East West Street: On the Origins of Genocide and Crimes against Humanity
Weidenfeld & Nicolson, $32.99 pb, 494 pp, 9781474603553
Philippe Sands, a barrister and Professor of International Law at University College London, brings together in this multi-faceted book the perpetrators of the worst crime yet devised by man and pits them against two lawyers who were instrumental in providing the legal underpinning for their conviction. This is no dry legal tome: the story Sands tells is intensely moving and a personal family memoir about his maternal grandfather, Leon Buchholz, and his wife, Rita.
The story centres around Lviv, a city which changed hands eight times between 1914 and 1945. When it was a part of the Austro-Hungarian Empire, it was known as Lemberg. After 1918 it became part of Poland and was renamed Lwów. Later, when conquered by the Soviets, it was known as Lvov. During World War II Germans occupied the city. Finally, after 1945 it became part of Ukraine and reverted to Lviv.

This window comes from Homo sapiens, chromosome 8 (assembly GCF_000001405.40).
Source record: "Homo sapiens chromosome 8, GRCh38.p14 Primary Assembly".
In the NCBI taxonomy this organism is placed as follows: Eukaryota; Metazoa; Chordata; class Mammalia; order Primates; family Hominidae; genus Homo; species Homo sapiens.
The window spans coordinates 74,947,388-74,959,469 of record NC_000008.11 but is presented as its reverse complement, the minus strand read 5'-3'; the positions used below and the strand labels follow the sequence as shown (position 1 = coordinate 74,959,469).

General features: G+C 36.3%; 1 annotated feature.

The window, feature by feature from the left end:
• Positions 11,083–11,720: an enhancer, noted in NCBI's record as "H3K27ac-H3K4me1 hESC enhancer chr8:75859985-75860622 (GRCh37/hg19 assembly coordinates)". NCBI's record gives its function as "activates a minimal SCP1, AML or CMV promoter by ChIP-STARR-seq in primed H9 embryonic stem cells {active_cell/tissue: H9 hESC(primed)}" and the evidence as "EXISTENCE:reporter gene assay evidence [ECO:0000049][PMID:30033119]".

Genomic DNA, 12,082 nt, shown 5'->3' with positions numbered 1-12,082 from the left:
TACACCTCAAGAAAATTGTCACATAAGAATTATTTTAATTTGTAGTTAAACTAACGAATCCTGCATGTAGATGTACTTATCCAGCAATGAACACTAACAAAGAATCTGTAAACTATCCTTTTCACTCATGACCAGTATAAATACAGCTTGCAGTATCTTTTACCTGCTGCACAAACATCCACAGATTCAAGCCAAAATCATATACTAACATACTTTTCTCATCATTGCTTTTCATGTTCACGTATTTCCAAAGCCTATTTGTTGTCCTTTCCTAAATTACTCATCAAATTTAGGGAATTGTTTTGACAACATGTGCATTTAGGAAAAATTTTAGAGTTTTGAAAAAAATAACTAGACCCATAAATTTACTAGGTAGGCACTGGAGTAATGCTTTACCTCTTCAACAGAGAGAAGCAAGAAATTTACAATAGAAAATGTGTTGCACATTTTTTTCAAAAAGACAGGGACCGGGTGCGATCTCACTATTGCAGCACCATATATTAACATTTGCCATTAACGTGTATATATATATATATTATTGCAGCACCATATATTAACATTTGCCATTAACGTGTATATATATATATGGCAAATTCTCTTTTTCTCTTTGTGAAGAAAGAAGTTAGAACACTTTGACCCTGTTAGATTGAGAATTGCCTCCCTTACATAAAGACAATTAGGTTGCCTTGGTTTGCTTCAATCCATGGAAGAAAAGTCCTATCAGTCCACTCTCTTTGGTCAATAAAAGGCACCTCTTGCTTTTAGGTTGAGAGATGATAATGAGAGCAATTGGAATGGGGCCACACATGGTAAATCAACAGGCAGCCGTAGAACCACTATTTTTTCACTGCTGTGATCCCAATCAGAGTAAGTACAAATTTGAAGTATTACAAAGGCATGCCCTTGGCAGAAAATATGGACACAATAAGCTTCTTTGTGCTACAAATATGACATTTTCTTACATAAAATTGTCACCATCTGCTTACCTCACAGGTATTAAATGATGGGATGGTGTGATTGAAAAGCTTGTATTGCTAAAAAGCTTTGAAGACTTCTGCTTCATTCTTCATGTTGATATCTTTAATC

Lviv was where some of the Sandses were taken and never heard of again. Hersch Lauterpacht and Raphael Lemkin also studied law there. Lauterpacht moved to Vienna to further his studies, and then to England. At Cambridge he became a distinguished international lawyer; later a judge of the International Court of Justice. It would not be an exaggeration to say that Lauterpacht effectively wrote modern international law. Lauterpacht's son, Sir Eli, who is also a distinguished international lawyer, taught Sands at Cambridge.